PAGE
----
Building Brand Authenticity Through Community

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A brand’s paramount asset lies in its capacity to interact with potential customers and existing ones via social communities. These platforms serve as treasure troves of customer feedback and insights, offering invaluable guidance for refining product positioning and service strategies.

Nevertheless, fostering and nurturing these communities to establish genuine engagement demands dedicated time and effort. There’s no one-size-fits-all approach; each brand possesses a unique voice and community requirements.

While this post won’t offer a step-by-step guide tailored to every brand, we’ll delve into a framework that you can adapt to your specific needs. By employing this framework, your brand can foster meaningful interactions with both customers and prospects.

In this article, we’ll explore the following key areas:

  1. Value and Tone: Determining the most suitable ones for your brand.
  2. Consistency Across Channels: Effectively translating your message across various platforms and ensuring continuity for your customers.
  3. Engagement Strategies: Evaluating the balance between paid and organic engagement.
  4. Channel Neutrality: Maintaining an impartial perspective on different channels, recognizing that each brand may have unique affinities and constraints.

Before delving into these topics, it’s important to note that our discussion will refrain from favoring or criticizing any specific channel. We aim to remain impartial, acknowledging that different brands may find varying levels of alignment with different platforms.

This alignment could be influenced by factors such as creative capacity—how much time you can allocate to posting and interacting on a channel—or resources for video content creation, among other criteria. Regardless of the channels you choose to engage with, consistency is key.

Value & Tone

A brand’s values are intrinsic to its identity, reflecting its essence at the deepest level. Some brands prioritize transparency, willingly sharing every aspect of their operations, from team dynamics to product/service roadmaps.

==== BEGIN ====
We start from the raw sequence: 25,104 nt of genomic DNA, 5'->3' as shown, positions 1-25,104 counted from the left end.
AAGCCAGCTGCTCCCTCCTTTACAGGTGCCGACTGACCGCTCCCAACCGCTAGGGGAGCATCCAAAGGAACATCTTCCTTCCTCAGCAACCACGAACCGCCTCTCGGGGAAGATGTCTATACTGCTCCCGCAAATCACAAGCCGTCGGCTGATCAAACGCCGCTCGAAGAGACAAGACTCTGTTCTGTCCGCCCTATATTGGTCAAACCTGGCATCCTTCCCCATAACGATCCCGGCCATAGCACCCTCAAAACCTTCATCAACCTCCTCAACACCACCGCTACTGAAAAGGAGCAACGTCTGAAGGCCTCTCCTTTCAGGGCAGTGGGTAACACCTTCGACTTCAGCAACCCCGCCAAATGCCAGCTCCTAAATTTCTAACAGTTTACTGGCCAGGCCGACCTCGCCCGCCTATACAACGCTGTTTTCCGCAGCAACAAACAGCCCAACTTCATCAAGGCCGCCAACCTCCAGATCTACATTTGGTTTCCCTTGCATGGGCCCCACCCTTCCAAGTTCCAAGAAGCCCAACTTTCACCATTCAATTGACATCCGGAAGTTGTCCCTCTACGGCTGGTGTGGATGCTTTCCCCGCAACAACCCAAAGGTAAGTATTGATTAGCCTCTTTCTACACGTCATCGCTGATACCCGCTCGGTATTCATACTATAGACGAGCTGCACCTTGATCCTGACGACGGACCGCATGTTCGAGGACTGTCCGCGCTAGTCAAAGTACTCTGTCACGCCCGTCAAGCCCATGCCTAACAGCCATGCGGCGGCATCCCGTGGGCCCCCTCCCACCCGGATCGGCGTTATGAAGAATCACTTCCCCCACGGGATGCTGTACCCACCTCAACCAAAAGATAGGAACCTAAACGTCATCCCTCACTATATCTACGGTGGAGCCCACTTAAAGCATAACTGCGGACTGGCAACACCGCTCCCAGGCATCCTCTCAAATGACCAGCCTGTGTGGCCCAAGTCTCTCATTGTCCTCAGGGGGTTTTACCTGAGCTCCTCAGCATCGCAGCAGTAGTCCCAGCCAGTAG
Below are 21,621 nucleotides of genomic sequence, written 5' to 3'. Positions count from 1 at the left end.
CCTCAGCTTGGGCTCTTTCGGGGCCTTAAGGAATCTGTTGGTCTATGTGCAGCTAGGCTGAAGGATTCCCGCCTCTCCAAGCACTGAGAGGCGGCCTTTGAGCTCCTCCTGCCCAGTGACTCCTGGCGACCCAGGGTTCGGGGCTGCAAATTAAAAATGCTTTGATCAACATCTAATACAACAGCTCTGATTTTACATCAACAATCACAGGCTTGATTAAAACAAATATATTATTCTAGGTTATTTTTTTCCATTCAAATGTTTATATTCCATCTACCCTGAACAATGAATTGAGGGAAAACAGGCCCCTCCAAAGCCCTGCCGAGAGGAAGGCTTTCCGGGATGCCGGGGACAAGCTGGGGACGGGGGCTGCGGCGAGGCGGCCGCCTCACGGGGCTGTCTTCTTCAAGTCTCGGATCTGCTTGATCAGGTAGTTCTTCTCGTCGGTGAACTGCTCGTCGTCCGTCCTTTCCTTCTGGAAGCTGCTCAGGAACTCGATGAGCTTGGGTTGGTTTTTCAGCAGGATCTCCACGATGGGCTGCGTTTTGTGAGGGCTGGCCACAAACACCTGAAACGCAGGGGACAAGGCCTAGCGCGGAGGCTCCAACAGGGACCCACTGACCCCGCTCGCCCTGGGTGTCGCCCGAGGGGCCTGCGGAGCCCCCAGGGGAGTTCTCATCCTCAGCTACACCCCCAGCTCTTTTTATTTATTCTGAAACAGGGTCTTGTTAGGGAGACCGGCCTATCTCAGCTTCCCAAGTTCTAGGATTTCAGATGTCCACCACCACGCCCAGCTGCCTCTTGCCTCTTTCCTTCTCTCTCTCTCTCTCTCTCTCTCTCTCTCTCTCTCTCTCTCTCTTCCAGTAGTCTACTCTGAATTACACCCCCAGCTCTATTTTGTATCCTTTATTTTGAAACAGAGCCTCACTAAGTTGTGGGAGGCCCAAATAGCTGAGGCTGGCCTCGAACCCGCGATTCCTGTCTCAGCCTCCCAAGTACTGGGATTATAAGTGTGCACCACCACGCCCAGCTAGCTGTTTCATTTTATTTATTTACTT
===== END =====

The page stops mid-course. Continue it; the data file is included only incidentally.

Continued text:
Others emphasize the concept of ‘doing well by doing good’, shining a spotlight on community engagement and social responsibility alongside their core activities.

There’s no definitive right or wrong approach here. What’s crucial is understanding your brand’s fundamental ethos and ensuring that your messaging aligns with it.

Defining your values is a weighty task that demands careful consideration. Moreover, it’s imperative that your team not only acknowledges these values but also embodies them.

For instance, if community giving is a foundational value, team members should refrain from making light of others’ hardships in their online presence. Conversely, if your brand values certain technological advancements, publicly criticizing these advancements could undermine your message.

While it’s essential to acknowledge that opinions can evolve and change based on new insights, maintaining consistent communication is crucial to solidify any shifts in value positions.

Take, for instance, Semrush. Previously, the brand had a different visual identity, sparking debates on how to correctly pronounce its name. The company decisively settled the matter, albeit stirring some discontent within the community, which resisted being corrected.

Nonetheless, Semrush’s firm stance ensured uniformity in its branding, a strategic move especially as it geared up for its IPO.

In contrast, Burger King’s ill-conceived tweet campaign, “women belong in the kitchen,” was a glaring misstep. While the intention was to shed light on the underrepresentation of female chefs in high-ranking kitchen roles and equitable pay, the execution backfired predictably.

Yet, the brand managed to salvage some reputation by owning up to the error and providing transparent insights into its original intent. This acknowledgment prevented the incident from becoming a total failure.

Although Burger King faced a notable setback in its public image, it inadvertently drew attention to the underlying cause. Credit goes to Purna Virji for shedding light on this and other insightful examples in her book, “High Impact Marketing.” You can find the first chapter of her book linked here.

These instances offer a valuable framework for shaping the way your values and tone resonate with customers:

  • Do you embrace humor, even at your own expense, or do you prefer a more serious approach?